Along with China Telecom (390 million subscribers) and China Unicom (320 million subscribers), the "Big Three" operators in China had almost 1.7 billion total mobile subscribers as of the end of 2022.

In January 2023, the Chinese Ministry of Industry and Information Technology reported that more than 2.3 million 5G base stations, including 887,000 built in 2022 alone, have been deployed in mainland China to date. Approximately half of these base stations were deployed by China Mobile.

The ministry also said the number of 5G network users in China reached 561 million by the end of 2022, representing approximately one-third of its total mobile users. Further reports from the ministry indicated that "gigabit" 5G can be delivered in 110 cities in China and that in the Shanghai area, there are more than 68,000 5G base stations.

As reported previously, at Huawei's April 2022 Global Analyst Summit, the vendor cited 90 commercial 5G contracts and more than 1,000 corporate 5G contracts across 20 industries, i.e., enterprise/private wireless networks. We expect Huawei's total customer count to surpass the 100 mark fairly easily, if and when Huawei chooses to disclose its total customer count.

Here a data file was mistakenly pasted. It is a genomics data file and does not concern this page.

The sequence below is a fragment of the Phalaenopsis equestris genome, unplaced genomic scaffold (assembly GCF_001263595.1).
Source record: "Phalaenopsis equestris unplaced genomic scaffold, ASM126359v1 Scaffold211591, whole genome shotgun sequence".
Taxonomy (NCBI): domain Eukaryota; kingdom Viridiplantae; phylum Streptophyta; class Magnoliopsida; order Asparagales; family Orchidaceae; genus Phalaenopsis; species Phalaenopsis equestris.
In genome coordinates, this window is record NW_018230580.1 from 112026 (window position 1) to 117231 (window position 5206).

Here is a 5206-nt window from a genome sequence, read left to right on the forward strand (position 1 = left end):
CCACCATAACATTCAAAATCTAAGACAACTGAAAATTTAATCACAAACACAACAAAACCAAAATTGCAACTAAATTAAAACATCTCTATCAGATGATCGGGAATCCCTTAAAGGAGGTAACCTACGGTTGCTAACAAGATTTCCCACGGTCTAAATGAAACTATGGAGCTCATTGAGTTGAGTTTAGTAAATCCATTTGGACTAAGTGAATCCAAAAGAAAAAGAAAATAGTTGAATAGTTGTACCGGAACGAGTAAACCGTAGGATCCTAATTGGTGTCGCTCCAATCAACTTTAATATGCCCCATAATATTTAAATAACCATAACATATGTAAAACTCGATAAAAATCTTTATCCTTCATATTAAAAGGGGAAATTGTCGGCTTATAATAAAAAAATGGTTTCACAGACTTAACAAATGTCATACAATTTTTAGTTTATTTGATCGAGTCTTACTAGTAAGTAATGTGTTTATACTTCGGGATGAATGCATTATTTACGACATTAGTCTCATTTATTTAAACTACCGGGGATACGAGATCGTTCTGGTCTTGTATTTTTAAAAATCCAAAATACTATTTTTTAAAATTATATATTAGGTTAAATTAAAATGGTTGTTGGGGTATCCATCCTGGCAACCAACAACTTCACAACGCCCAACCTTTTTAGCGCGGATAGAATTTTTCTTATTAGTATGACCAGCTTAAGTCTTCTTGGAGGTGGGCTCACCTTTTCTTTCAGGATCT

But with Huawei and other vendors based in China banned by the U.S. and other governments based on national security concerns and their networking gear being "ripped and replaced," these systems vendors announced only a handful of 5G operator wins during 2022. As such, the total customer count for Huawei, ZTE Corp. and others appears to be net attrition.